Field of Science

Lecantheae and/or Elatostemateae

Elatostema umbellatum var. majus, photographed by Michael Becker.

The Elatostemateae is a tribe of plants in the Urticaceae, the family that includes the nettles (Urticaceae in general have been looked at in an earlier post). Elatostemateae are mostly distinguished from other members of the Urticaceae by their generally tripartite perianth in the female flowers and their brush-like stigmas (Friis 1993). There seems to be some conflict over the appropriate name to call this group: Conn & Hadiah (2009) argued for the use of Elatostemateae, but many authors had previously called this group the Lecantheae. The argument hinges purely on a question of priority a bit too tedious to examine here.

Lecanthus peduncularis, photographed by Li-Chieh Pan.

The question may or may not be moot, anyway. Recent phylogenetic analyses of the Urticaceae have generally agreed that the Elatostemateae can be divided between two clades, one including the genus Elatostema and the other the genera Lecanthus and Pilea. The two groups are morphologically as well as molecularly distinguishable: species of Pilea and Lecanthus generally have opposite leaves, but in Elatostema one of each leaf pair has been greatly reduced (or lost) so that the leaves appear alternate. However, it is currently uncertain whether these two groups together form an exclusive clade. In the analyses by Hadiah et al. (2008), trnL-F sequence data was consistent with a monophyletic Elatostemateae, but rbcL data placed the Lecanthus-Pilea group closer to the tribe Urticeae than to Elatostema. This is not inherently unreasonable: as members of the Urticeae also have brush-like stigmas like those of Elatostemateae, the main distinction between the two tribes is the plesiomorphic absence in the latter of the stinging hairs that characterise the Urticeae.

Pilea fairchildiana, previously Sarcopilea domingensis, from Javier Francisco-Ortega.

Whether monophyletic or not, the Elatostemateae are mostly a tropical and subtropical group. They are mostly herbs and subshrubs, with a smaller number of shrub species. The centre of diversity is in the Old World; only the genus Pilea is found in the Americas. Members of the Elatostema group may be either all included in a single genus or divided between genera Elatostema, Procris and Pellionia distinguished by inflorescence characters. Pilea, the largest genus in the group, includes species in both the Old and New Worlds, of which some are commonly succulent. The Hispaniolan species Pilea fairchildiana has developed a rosulate growth form, remarkably similar to members of genera in the unrelated family Crassulaceae, such as Aeonium and Sempervivum. Until very recently, this species was considered distinctive enough to be placed in a separate genus Sarcopilea; Jestrow et al. (2012) demonstrated its more nested position. Economic usages of Lecantheae species are few: the leaves of some Pilea species, such as the artillery plants* P. microphylla and P. melastomoides, have some limited use as aromatic herbs, while some species of the Elatostema group are apparently used in Indonesia as shampoo.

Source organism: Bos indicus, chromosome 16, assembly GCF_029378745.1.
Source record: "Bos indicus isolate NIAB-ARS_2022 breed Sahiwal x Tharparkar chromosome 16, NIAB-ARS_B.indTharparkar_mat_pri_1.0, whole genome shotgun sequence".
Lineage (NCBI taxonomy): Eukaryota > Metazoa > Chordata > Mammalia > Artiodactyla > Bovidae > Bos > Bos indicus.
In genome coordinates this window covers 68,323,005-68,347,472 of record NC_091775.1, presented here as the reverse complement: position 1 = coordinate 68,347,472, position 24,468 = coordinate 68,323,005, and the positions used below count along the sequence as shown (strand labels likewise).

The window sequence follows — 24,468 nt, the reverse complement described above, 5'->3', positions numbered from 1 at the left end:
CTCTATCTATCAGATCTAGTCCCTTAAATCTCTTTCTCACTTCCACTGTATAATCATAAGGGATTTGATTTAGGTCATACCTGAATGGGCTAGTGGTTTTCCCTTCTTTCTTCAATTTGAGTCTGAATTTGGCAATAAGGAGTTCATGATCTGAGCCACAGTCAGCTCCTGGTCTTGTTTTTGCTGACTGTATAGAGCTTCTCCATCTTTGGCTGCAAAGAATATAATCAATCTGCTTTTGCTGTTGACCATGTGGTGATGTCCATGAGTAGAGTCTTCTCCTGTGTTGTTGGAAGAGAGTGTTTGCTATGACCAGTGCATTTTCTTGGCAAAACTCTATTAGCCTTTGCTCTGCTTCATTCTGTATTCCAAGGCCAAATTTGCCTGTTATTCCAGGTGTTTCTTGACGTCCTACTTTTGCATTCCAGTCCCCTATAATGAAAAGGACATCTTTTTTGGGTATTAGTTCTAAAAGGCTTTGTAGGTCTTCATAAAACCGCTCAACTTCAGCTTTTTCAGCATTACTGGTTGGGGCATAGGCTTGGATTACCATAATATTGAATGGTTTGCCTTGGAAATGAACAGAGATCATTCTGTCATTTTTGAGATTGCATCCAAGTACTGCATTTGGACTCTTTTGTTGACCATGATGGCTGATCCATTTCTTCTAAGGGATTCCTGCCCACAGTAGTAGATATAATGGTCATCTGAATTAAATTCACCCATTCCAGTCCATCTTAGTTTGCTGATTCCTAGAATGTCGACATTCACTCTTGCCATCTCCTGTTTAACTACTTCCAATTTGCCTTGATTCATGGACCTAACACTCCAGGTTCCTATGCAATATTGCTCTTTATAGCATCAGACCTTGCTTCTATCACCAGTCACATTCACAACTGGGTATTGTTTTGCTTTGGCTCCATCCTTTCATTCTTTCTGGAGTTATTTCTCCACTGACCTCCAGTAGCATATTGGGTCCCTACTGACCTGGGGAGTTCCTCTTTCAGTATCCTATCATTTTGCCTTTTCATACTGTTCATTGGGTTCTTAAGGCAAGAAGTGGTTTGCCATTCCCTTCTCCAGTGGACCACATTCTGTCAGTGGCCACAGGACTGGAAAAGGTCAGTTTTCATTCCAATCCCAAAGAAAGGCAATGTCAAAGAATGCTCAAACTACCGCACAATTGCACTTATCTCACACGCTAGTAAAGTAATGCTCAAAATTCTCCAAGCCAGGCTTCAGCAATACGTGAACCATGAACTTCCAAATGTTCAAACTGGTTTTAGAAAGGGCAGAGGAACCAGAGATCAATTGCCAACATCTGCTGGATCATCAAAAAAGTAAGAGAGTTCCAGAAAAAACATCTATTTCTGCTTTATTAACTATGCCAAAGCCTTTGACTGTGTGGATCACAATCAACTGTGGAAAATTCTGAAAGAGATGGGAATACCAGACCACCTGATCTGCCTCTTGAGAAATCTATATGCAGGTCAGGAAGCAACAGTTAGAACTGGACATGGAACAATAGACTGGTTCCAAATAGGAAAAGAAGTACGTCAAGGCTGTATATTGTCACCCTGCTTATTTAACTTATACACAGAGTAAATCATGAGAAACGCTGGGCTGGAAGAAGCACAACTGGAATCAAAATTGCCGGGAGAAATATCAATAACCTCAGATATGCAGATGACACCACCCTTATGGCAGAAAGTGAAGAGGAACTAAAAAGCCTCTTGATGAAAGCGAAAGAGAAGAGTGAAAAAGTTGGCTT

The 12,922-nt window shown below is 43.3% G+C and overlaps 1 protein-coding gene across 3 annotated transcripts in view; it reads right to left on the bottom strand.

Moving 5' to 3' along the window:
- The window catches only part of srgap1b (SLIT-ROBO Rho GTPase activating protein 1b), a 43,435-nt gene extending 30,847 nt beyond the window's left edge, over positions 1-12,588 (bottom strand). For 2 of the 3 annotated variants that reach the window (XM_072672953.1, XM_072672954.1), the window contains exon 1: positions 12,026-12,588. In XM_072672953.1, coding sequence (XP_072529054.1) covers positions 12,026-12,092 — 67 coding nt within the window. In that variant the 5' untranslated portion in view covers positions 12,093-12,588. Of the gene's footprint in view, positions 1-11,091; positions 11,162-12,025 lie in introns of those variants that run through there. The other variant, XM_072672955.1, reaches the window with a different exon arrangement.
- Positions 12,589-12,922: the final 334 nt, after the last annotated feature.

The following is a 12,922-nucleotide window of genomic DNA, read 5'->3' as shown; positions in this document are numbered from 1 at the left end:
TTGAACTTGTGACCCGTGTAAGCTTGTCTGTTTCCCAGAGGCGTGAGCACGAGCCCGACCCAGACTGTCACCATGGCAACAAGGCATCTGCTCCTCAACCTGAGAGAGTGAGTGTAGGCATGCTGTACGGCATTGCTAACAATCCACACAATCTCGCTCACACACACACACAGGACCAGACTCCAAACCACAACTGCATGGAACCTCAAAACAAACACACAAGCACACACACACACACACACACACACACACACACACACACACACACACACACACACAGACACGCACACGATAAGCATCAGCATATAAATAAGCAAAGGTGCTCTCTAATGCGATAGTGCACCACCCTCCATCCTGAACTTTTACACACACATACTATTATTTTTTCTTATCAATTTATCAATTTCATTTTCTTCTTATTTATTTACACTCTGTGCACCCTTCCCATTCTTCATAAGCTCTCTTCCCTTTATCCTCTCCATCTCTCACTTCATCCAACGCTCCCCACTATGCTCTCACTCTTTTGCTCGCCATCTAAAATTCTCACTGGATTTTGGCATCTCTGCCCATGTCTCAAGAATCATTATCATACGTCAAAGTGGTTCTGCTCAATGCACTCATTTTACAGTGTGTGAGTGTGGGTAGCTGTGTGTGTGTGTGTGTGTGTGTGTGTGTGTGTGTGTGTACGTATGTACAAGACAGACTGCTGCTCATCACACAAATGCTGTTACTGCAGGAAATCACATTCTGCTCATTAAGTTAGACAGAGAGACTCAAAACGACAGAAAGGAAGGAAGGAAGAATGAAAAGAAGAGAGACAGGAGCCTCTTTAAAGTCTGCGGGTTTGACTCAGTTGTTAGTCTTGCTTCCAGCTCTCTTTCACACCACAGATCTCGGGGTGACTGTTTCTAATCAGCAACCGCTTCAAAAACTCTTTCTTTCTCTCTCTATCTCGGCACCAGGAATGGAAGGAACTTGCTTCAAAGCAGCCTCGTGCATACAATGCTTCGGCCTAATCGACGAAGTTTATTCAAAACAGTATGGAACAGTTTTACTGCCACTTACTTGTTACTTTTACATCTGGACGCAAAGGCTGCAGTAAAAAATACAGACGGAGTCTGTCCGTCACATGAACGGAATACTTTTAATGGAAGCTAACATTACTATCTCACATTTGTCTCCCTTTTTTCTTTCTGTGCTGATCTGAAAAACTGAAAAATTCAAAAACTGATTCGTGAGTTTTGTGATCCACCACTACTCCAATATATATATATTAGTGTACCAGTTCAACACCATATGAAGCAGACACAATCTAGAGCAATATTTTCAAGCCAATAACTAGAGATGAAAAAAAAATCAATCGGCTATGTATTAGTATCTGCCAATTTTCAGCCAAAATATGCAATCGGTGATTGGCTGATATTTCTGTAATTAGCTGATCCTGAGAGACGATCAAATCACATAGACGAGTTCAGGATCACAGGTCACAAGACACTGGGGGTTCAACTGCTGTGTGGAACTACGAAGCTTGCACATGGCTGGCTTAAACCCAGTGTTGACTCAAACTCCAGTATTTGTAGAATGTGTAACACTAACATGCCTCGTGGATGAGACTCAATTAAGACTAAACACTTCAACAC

*The name 'artillery plant' apparently refers to the way in while the male flowers fire forth their pollen, which is supposed to resemble gunsmoke.


Conn, B. J., & J. T. Hadiah. 2008. Nomenclature of tribes within the Urticaceae. Kew Bulletin 64; 349-352.

Friis, I. 1993. Urticaceae. In: Kubitzki, K., J. G. Rohwer & V. Bittrich (eds) The Families and Genera of Vascular Plants vol. 2. Flowering Plants. Dicotyledons. Magnoliid, hamamelid and caryophylliid families pp. 612-629. Springer.

Hadiah, J. T., B. J. Conn & C. J. Quinn. 2008. Infra-familial phylogeny of Urticaceae, using chloroplast sequence data. Australian Systematic Botany 21: 375-385.

Jestrow, B., J. J. Valdés, F. Jiménez Rodríguez & J. Francisco-Ortega. 2012. Phylogenetic placement of the Dominican Republic endemic genus Sarcopilea (Urticaceae). Taxon 61 (3): 592-600.


  1. Christopher.
    An "in extremis" economic use of the Australian species is reported for early settlers in NSW.
    I have never been hungry enough to try it myself.
    It grows under local rainfalls in Southern Highlands of NSW.


  2. Denis: I presume they were eating the leaves?

    For those wanting to follow further on the cave-dwelling Pilea, the full reference is: "Monro, A. K., Y. G. Wei & C. J. Chen. 2012. Three new species of Pilea (Urticaceae) from limestone karst in China. Phytokeys 19: 51-66". Also, this is apparently not the first cave-dwelling Urticaceae species: Elatostema recurviramum and E. fengshanense are also cave specialists. Wei & Wang (2011) note that E. recurviramum was collected in association with a gesneriad and a begonia species, but I haven't found any explicit references to exclusively troglophilic plants outside Urticaceae.


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